FREE: Life saving flu shots are available


Recommending that residents should get the flu vaccine by the end of October, the Centers for Disease Control and Prevention (CDC) says that It takes about two weeks after getting the vaccination for antibodies to develop in a person's body. 

Getting the vaccination makes getting and spreading the flu less likely. 

According to a National Foundation for Infectious Diseases (NFID) survey, 60% of adults think that the flu vaccine is the best preventive measure against flu-related deaths and hospitalizations but only 52% said they planned to get one this season. 

While flu vaccine can vary, it can reduce the risk of getting the flu by 40 t0 60%. 

Even if you get sick, a flu shot will reduce the number of days you are sick and drastically lower the chances you will be hospitalized or die from flu, says the NFID. Even after people have recovered from their illness, the inflammation that accompanies the disease puts people at greater risk for heart attack and stroke, even weeks after their flu symptoms have gone away.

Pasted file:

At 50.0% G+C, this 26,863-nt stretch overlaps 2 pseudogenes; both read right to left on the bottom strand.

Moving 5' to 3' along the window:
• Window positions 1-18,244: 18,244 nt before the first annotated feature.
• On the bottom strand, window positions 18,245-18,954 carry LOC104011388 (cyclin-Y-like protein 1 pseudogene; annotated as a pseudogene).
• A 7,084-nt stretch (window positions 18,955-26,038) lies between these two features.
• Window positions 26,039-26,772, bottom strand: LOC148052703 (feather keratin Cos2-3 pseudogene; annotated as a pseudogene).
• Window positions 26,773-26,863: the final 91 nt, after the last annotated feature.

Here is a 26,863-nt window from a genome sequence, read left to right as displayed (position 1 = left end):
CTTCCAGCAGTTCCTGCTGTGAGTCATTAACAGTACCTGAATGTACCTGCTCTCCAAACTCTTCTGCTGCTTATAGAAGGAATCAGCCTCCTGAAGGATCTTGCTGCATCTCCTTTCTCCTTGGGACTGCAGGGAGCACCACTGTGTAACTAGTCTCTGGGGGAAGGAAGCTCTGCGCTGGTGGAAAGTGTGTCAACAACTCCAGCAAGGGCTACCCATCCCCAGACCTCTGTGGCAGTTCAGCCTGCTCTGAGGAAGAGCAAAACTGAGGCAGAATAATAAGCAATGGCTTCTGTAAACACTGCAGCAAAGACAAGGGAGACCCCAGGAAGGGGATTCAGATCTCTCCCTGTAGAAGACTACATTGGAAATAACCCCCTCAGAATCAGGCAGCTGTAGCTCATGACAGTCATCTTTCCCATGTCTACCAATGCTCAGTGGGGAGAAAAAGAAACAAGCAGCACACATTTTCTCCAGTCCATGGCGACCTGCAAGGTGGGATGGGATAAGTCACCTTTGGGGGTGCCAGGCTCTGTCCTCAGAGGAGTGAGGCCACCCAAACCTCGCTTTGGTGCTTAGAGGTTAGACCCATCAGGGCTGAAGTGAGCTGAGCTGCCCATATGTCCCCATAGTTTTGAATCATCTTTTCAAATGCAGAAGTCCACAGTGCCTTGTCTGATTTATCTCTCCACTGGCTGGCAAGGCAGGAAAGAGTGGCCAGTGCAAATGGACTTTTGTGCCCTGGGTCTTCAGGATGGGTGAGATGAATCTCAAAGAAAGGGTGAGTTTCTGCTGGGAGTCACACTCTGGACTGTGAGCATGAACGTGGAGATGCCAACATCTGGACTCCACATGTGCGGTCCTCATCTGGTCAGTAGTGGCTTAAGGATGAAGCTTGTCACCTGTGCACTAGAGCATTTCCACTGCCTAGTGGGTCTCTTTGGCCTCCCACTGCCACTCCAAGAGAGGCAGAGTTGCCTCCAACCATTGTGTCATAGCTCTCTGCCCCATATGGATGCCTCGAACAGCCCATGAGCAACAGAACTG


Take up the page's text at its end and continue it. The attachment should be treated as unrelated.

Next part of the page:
Locations for free vaccinations (It is recommended that these times and locations be verified)

  • 1st Ward, 1958 N. Milwaukee Ave., Thurs., Oct. 3, 4 to 7 p.m.
  • 2nd Ward, 1400 N. Ashland Ave., Thurs., Oct. 3, 10 a.m. to 2 p.m. 
  • 26th Ward, 2511 W. Division St., Fri., Oct. 4, 9 a.m. to 1 p.m.
  • 27th Ward, 4 N. Western Ave., Unit 1C, Oct. 24, 11 a.m. to 3 p.m.
  • 32nd Ward, 2657 N. Clybourn Ave., Fri., Oct. 18, 11 a.m. to 3 p.m.
  • City Hall, 121 N. LaSalle, 2nd floor lobby, Thurs., Oct. 17, and Dec. 3, 9 a.m. to 2 p.m.
  • First United Methodist Church, Chicago Temple, 77 W. Washington, Oct. 2, 11 a.m. to 3 p.m.




Post new comment

The content of this field is kept private and will not be shown publicly.
  • Web page addresses and e-mail addresses turn into links automatically.
  • Insert images and media with <pp_img> or <pp_media>. See formatting options for syntax.

More information about formatting options